Serenade
David Sampson (1997)

“How does one portray a person in music?” was the question I asked myself again when I began to write Serenade. I had actually tackled this question before in a previous work titled Three Portraits for tuba and chamber orchestra in which the person musically sketched was Scott Mendoker, close friend and tubist. Now I wanted to portray my wife, Christine, my two sons, Benjamin and Mark, and myself. What I chose to do was concentrate on personalities. And since we are quite a close knit family, it seemed natural to intertwine these personalities into a single twelve-minute movement.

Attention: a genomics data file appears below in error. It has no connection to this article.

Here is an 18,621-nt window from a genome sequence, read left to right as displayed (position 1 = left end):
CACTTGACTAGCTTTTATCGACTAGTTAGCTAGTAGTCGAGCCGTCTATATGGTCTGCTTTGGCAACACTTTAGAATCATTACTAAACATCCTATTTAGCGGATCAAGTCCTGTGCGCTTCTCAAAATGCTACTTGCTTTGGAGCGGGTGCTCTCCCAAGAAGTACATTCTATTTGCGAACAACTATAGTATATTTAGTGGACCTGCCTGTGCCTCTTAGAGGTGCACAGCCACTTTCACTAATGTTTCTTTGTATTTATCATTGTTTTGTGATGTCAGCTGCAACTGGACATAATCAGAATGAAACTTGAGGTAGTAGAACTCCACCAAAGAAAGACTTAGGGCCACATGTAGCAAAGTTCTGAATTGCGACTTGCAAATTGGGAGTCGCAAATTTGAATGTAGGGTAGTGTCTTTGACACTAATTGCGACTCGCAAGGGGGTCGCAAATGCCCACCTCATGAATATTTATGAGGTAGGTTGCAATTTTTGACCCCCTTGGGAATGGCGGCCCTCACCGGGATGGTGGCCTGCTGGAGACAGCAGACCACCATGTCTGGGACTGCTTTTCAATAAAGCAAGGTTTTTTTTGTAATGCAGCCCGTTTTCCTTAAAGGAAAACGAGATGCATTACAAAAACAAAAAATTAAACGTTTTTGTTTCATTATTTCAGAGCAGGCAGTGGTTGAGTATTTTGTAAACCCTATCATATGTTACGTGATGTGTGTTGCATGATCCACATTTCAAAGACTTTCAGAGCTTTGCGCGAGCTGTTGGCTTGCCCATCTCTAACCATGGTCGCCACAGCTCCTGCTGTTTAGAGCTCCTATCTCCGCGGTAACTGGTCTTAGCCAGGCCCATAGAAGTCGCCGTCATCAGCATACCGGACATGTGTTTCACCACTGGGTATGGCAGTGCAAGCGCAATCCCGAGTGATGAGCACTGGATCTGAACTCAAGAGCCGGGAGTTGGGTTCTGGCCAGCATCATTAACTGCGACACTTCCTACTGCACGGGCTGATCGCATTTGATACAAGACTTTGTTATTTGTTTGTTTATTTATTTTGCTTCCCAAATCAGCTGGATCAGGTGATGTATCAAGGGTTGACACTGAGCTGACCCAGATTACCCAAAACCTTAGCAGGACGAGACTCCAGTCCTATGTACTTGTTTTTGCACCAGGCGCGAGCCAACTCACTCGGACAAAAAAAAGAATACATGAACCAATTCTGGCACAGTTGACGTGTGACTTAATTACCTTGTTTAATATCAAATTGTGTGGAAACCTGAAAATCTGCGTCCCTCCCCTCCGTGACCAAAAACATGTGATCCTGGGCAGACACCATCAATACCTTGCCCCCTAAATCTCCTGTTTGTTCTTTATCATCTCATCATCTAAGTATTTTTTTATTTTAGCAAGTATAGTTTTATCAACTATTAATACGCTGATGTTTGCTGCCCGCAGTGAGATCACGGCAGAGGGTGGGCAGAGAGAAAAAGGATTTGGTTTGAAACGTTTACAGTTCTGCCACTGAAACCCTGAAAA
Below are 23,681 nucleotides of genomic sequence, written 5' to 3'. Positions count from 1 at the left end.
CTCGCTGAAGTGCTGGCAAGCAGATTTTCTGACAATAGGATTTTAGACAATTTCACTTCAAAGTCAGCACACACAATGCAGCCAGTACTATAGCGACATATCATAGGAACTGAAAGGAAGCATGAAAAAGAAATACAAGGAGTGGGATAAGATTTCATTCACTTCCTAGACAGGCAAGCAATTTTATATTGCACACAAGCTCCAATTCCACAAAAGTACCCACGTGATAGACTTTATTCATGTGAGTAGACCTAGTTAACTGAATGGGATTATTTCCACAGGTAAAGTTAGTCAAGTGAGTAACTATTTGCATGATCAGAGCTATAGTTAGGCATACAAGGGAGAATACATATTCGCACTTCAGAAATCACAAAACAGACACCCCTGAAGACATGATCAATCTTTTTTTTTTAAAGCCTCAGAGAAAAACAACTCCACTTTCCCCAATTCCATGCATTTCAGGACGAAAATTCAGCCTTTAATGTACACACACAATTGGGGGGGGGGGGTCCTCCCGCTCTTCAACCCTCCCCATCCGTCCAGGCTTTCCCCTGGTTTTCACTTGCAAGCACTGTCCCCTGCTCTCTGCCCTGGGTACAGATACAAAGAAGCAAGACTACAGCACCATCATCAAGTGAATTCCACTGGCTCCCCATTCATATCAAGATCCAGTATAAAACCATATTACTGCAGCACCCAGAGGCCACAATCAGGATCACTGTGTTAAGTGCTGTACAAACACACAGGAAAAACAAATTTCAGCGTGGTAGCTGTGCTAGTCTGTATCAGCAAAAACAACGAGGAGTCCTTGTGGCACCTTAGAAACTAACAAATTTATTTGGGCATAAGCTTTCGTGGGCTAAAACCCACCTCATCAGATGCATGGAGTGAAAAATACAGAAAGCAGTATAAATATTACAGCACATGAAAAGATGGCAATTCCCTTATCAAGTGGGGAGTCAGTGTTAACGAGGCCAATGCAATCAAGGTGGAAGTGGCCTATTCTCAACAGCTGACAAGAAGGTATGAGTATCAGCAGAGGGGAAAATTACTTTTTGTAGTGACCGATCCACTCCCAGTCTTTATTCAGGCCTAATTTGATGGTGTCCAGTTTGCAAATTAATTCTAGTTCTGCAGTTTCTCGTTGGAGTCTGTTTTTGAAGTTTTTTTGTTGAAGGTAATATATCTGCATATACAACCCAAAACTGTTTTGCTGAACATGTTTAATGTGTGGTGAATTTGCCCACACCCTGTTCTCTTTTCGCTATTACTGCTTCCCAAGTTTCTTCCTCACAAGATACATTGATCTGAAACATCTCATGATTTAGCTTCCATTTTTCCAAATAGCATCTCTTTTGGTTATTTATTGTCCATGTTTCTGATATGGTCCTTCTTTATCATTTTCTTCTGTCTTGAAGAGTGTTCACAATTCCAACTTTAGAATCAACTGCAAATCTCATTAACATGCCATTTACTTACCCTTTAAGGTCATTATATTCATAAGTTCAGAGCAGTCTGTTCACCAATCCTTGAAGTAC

The next decision centered on which instrument would best represent us. For a long time, I had wanted to write something for an instrument that was not terribly familiar and has a minuscule repertoire: a flügelhorn. Since this instrument is to the brass family (I am a trumpet player) what the viola is to the string family (my wife is a violist), somehow the connection seemed to fit. And I had vivid recollections and photos of both of my kids dragging my flügelhorn around my studio when they were very young. The personalities are presented in this order: me; my wife; my very cool thirteen year old son, Benjamin; my nine year old son, Mark, bugging the hell out of his brother, Benjamin.

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